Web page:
Five Quintessential Cajun Foods | Arts & Culture | Smithsonian
Current Issue
July / August 2014  magazine cover
Subscribe

Save 81% off the newsstand price!

Five Quintessential Cajun Foods

If you've only had the pleasure of eating a bowl of gumbo, queue up some Beausoleil and prepare some of these specialties

smithsonian.com

Crawfish étouffée. Image courtesy of Flickr user mhaithaca.

The Cajuns are one of Louisiana’s unique subcultures. They are descended from French settlers exiled from Acadia. For a long time, they were met with derision. Holding onto their French heritage, the Cajuns were discriminated against by the English-speaking population, and it wasn’t until the late 1960s that efforts were made to preserve Cajun culture. One major development came in the 1980s, when chef Paul Prudhomme earned Cajun foodways some long-overdue attention and respect. His restaurant, K-Pauls’s Louisiana Kitchen, and a number of cookbooks pushed this unique cuisine to the forefront of the American consciousness. If you’ve yet to have the pleasure, of if you have only had the pleasure of eating a bowl of gumboqueue up some Beausoleil and crack open your pantry to make the following classic Cajun meals.

Blackened Redfish: This is the dish that put Cajun food on the cultural map in the 1980s and is the thoroughly modern invention of Prudhomme. He aimed to recreate the taste of food cooked over an open fire by using a searing hot cast iron skillet and a mix of herbs and spices that creates a sweet crust on the outside of the filets. Part of his original Louisiana Kitchen cookbook, and later refined in The Prudhomme Family Cookbook, the recipe was often imitated in restaurants at the height of the Cajun craze—although not necessarily well, with some interpreting Cajun cuisine as anything that is ridiculously over-spiced. When done properly, the fish is supposed to taste sweet and smoky.

Boudin: These are specialty Cajun sausages, usually served as a snack food, that blend hog meat with rice, onion, bell pepper and spices. They come in two varieties. Boudin rouge incorporates blood into the mix and, given federal food regulations, is nearly impossible to find due to public health concerns—although you might have some luck if you go directly to a slaughterhouse. Boudin blanc is the widely-available, bloodless variety, recipes for which are available. Recalling my family making homemade Italian sausage, I would count on this being an all-day affair, but the results will surely be worth the effort.

Étouffée: Étouffée is another relatively modern dish that sprang up in Cajun cooking sometime in the 1930s in Breaux Bridge, Louisiana. From the French word for “to smother,” étoufées are similar to gumbos and start with a roux—a mix of flour and butter—that classically engulfs a mix of onion, bell pepper, celery and crawfish tails and is served over rice. Lots of variations exist, including one that subs in alligator meat for the crawfish.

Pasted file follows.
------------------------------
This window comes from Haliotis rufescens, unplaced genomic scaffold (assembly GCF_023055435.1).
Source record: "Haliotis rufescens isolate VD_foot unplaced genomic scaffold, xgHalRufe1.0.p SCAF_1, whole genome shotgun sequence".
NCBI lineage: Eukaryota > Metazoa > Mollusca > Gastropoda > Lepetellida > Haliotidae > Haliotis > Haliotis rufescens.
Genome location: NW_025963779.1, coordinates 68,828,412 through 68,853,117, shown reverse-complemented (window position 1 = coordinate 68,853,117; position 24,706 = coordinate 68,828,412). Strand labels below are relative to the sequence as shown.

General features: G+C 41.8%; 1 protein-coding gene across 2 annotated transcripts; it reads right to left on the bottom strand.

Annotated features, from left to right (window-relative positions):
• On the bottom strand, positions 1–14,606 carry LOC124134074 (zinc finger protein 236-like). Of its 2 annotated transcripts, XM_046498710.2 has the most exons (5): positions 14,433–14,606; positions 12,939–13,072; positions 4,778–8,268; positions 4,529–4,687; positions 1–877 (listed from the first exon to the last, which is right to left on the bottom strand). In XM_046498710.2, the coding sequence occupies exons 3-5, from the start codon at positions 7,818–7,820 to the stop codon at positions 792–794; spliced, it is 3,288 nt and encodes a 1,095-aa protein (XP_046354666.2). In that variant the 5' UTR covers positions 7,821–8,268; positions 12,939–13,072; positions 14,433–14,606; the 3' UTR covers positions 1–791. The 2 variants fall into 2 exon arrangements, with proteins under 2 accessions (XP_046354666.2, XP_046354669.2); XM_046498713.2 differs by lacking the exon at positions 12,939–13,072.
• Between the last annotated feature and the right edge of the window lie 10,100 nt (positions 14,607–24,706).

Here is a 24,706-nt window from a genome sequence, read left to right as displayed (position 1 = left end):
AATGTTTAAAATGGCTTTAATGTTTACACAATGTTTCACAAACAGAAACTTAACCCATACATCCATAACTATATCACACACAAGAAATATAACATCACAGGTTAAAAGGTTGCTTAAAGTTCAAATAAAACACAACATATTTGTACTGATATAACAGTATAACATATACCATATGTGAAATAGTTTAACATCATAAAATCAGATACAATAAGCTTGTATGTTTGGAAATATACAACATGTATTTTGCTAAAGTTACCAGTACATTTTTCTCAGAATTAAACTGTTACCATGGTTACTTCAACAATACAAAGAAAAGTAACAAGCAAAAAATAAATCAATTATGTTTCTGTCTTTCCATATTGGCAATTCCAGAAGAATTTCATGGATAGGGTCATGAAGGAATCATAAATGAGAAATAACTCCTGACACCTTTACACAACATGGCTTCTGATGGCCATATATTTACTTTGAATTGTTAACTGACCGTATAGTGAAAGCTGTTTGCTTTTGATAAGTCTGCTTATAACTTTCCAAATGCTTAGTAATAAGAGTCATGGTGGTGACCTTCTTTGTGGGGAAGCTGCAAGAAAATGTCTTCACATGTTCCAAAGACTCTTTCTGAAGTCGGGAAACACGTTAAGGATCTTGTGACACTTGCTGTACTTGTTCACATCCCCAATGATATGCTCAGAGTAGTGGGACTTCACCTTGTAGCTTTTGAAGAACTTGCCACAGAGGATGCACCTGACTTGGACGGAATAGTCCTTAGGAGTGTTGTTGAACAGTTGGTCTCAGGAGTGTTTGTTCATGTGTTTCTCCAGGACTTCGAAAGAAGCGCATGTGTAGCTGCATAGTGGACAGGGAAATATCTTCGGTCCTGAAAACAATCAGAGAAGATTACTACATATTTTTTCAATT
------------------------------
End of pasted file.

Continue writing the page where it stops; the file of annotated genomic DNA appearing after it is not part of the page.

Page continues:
Jambalaya: This dish comes in two varieties: if it’s red, you’re noshing on the tomatoey Creole variation, but if it’s brown—of slow-cooked meat drippings—it’s Cajun. One story goes that this stew of vegetables, spicy andouille sausage and seafood originates from Spanish settlers in Louisiana’s French Quarter trying to create a New World approximation of paella. And should you be down in Gonzales, Louisiana, later this month, the Jambalaya Capital of the World will be hosting its annual jambalaya festival, where you can sample a number of variants on the stew from cooks who are all vying for a world champion title. Could there be a better opportunity to introduce yourself to this stew?

Macque Choux: No one seems to be entirely sure about the origins of this corn dish. The name alone is confusing, with “maque” maybe being a Natchez Indian or Creole word for “corn,” and “choux” being French for “cabbage,” even though that veggie isn’t usually used, at least not in modern iterations. Where there is some consensus is that when the French Acadians came down to Louisiana once upon a time, they adapted corn, a distinctively American Indian crop, into their cuisine. Whatever its origins, this spicy corn and tomato stew laced with peppers and onions can include meats such as chicken or crawfish or can be completely vegetarian.

Note: For easier referencing, please use the links below to explore recipes for the above Cajun dishes.

Blackened Redfish: The original version of Paul Prudhomme’s famous recipe

Boudin: The bloodless variety.

Étouffée: This version from Sauveur uses crawfish, but if you’re not one for shellfish, they also offer a recipe that uses chicken.

Jambalaya: Chicken, sausage, bacon, and a host of spiced veggies make for a decadent stew.

Macque Choux: The standard version of the dish is just corn and veggies; however this blogger kicks things up a notch by topping the corn dish with spicy, pan-fried shrimp.

 

Tags

Comment on this Story

comments powered by Disqus